Today’s gospel is very beautiful, and allimportant, in spite of it’s apparent triviality. John’s arrest ushers in Jesus’ ministry. He chooses to begin in Galilee, the most cosmopolitan, the most universal of the districts of Palestine. He proclaims, as St. Mark says, “the gospel of God”. And what is that gospel? The hope-giving affirmation, if one takes it seriously, that “the kingdom of God has come near; repent, and believe in the good news.” Those are his first words. They have to be taken seriously.
We know what the kingdom of God will look like, in its fullness, on the last day. It will be a kingdom where everything, at last, is according to the heart and the will of God. A place where there is no suffering, no fear, no hurts, no bitterness, no disappointments, where there is no more sin; a place where there is only us, and those we love, and love.
Ever since the incarnation of Jesus, that kingdom is near, so very near. It has been hooked up to our world, by the presence of Jesus in it. It shone brightly in his resurrection. And then the brilliant light of his resurrection was replaced by the quiet, discreet, but abiding and inextinguishable light of the Holy Spirit, shining on the world, in and through the Church, the ongoing presence of Christ to the world, that we are.
It will never be complete in this time, in the time of history and of the Church. But it will always be present, because nothing can extinguish altogether the presence and the work of the Holy Spirit. It bursts out, here and there, for those who have eyes to see. It shines every time despair turns into hope, fear into unflappable serenity, resentment and rage into understanding and mercy. It flickers like a Christmas light every time an offense is met with a reaction of kindness, every time hardness of heart is melted by the totally unexpected, unhoped for kindness of one of our street ministers. It shines every time we manage to communicate to someone that they are not defined by the mistakes they have made; not in God’s eyes, nor in ours. The finest flowers in the kingdom of God are those that proceed from mercy, in the form of compassion, or in the form of forgiveness. Acts of compassion and forgiveness, more than any others, I believe, affirm the presence of the kingdom of God in our world.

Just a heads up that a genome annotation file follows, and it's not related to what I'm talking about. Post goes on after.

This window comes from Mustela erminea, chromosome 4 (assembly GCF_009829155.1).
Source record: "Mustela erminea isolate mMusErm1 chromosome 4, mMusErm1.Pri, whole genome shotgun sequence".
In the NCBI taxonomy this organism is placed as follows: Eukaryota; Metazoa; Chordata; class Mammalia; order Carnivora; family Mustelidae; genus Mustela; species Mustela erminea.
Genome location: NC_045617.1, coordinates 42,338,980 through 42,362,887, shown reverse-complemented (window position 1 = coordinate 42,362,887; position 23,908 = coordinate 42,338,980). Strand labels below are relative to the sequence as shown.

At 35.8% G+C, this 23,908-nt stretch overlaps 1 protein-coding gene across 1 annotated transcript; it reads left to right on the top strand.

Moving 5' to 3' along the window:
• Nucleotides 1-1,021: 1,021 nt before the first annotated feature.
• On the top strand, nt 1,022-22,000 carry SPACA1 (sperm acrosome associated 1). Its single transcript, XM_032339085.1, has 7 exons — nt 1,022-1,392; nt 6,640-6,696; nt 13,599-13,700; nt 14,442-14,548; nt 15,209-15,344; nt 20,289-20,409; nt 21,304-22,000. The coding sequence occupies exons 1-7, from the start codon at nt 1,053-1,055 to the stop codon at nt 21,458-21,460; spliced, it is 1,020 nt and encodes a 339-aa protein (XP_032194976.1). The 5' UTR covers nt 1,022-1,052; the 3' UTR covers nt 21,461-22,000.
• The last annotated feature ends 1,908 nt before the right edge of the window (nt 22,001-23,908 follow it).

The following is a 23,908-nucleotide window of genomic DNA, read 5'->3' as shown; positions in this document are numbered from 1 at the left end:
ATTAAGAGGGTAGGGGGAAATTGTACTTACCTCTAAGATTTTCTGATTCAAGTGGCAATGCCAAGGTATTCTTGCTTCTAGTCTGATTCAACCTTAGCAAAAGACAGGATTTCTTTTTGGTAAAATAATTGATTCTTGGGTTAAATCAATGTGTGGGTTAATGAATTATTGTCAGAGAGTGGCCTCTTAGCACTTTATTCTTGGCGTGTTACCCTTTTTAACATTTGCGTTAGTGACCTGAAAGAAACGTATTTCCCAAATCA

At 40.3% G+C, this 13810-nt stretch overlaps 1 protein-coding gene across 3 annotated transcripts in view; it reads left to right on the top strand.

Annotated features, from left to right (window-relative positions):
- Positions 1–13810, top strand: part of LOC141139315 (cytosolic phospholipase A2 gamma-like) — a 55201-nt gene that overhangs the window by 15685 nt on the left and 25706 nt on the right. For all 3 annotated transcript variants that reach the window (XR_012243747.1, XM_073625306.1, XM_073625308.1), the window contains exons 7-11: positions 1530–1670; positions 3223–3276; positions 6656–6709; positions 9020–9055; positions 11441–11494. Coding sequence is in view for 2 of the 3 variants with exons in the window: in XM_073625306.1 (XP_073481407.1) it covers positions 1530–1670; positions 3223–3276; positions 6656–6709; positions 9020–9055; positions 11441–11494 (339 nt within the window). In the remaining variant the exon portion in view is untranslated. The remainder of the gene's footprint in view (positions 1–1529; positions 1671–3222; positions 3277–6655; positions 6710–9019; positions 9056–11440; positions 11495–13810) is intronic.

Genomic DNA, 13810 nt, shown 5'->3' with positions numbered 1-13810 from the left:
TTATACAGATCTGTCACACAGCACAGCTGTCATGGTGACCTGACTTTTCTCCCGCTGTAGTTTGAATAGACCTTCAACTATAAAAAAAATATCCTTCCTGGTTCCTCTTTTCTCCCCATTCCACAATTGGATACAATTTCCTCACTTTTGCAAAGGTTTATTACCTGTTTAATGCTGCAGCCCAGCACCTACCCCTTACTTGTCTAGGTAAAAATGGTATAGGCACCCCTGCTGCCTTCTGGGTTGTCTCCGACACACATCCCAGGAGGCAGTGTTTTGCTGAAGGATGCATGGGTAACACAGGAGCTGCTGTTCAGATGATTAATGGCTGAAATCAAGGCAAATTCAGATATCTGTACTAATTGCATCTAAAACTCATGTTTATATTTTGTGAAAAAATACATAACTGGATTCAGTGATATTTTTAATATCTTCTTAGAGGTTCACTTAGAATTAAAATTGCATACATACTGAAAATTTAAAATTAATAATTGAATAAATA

Just as we infer, from the geysers we see bursting toward the sky in Yellowstone National Park, that there is a huge mass of very hot water just beneath the surface, so should we deduce from improbable, unhoped-for acts of mercy that these acts are small bursts in our world of the mercy of God, and that there’s a whole lot more where they came from.
Yes, the kingdom of God really is present in our world. By the grace of God, may we be made to believe in the good news, may we repent, may we turn from bitter sadness in the face of the harshness of life on this planet, to the notion that the kingdom is present, and that this kingdom is the only thing that is forever. By the grace of God, may we never miss an opportunity to engage in kingdombehavior, especially in acts of mercy, for our mutual benefit, and for the benefit of the world around us. The more we multiply acts of mercy, the more reminders we will all have of the presence of the kingdom, and the more firm will be our hope in its triumph on the last day.